Out of Control, Into the Future

There are some interesting responses showing up to LC’s draft report on the future of bibliographic control. Karen Schneider, Roy Tennant, and (in great depth) Diane Hillmann have weighed in. So has Tim Spaulding of LibraryThing, who urges the Library of Congress – and libraries generally – to make bibliographic records open for reuse. He points to a petition that argues for the virtues of open records.

Bibliographic records are a key part of our shared cultural heritage. They too should therefore be made available to the public for access and re-use without restriction. Not only will this allow libraries to share records more efficiently and improve quality more rapidly through better, easier feedback, but will also make possible more advanced online sites for book-lovers, easier analysis by social scientists, interesting visualizations and summary statistics by journalists and others, as well as many other possibilities we cannot predict in advance.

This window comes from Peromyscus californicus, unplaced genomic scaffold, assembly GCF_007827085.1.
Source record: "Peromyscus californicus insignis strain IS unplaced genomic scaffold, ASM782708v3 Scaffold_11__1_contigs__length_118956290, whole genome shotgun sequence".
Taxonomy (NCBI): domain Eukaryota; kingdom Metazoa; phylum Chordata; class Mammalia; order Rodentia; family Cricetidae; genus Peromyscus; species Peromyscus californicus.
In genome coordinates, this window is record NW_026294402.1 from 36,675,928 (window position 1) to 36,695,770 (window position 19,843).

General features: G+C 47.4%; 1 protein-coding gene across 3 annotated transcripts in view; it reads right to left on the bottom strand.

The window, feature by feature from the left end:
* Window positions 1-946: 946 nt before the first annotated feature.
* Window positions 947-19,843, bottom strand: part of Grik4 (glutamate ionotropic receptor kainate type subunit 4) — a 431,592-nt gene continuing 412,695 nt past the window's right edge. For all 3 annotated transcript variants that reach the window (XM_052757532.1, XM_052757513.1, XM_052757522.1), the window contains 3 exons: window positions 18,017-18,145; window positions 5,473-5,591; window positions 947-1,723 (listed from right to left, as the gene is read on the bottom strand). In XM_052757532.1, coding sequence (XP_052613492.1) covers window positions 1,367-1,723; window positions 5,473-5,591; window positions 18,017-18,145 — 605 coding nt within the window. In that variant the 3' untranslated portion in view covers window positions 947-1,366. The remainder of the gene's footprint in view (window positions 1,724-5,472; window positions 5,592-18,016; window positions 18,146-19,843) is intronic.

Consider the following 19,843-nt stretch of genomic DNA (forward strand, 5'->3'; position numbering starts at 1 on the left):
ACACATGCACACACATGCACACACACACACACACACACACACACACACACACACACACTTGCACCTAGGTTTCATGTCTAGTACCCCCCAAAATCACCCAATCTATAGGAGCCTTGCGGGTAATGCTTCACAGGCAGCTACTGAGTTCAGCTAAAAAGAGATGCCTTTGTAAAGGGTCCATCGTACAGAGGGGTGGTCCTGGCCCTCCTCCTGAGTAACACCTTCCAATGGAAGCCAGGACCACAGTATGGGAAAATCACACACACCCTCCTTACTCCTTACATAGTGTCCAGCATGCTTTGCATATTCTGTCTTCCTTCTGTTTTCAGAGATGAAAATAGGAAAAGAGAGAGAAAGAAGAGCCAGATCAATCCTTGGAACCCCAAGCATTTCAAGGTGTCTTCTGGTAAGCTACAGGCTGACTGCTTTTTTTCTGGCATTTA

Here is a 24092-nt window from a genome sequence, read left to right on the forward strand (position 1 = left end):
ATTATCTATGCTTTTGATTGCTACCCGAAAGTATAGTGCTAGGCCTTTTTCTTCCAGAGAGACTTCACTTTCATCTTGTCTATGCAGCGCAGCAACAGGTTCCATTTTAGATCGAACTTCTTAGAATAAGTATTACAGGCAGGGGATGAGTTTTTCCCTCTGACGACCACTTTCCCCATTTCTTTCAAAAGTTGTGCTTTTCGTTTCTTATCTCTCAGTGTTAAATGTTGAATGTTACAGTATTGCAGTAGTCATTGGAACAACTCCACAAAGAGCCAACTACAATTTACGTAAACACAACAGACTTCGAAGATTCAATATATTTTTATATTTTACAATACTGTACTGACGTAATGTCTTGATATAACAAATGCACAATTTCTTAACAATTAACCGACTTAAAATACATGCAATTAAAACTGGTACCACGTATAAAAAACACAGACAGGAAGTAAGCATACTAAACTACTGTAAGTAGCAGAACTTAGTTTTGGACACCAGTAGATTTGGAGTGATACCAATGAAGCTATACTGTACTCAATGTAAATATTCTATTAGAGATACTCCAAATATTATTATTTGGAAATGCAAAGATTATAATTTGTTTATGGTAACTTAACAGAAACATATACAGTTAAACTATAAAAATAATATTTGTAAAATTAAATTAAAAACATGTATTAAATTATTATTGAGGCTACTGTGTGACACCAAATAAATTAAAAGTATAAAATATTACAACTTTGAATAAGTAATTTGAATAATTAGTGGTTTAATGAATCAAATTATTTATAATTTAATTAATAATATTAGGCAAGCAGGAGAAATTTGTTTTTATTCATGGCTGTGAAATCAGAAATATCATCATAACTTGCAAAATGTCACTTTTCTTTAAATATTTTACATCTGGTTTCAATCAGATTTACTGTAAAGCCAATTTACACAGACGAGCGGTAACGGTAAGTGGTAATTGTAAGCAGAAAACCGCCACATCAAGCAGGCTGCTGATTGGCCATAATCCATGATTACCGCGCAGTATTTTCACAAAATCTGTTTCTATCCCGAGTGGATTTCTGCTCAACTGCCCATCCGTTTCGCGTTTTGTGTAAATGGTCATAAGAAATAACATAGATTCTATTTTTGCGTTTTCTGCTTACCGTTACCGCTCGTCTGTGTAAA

Government agencies and public institutions are increasingly making data open. We strongly encourage the Library of Congress to join this movement by recommending that more bibliographic data is made available for access, re-use and re-distribution without restriction.

I’d love to hear what academic librarians say about all this. I’d especially love to hear from academic libraries that are using LibraryThing for Libraries. What have been the benefits? How have people responded?

A lot of us think the NIH is right to open up federally-funded research. Is open the way to go for LC, too?

About Barbara Fister

I'm an academic librarian at Gustavus Adolphus College in St. Peter, Minnesota. Like all librarians at our small, liberal arts institution I am involved in reference, collection development, and shared management of the library. My area of specialization is instruction, with research interests also in media literacy, popular literacy, publishing, and assessment.

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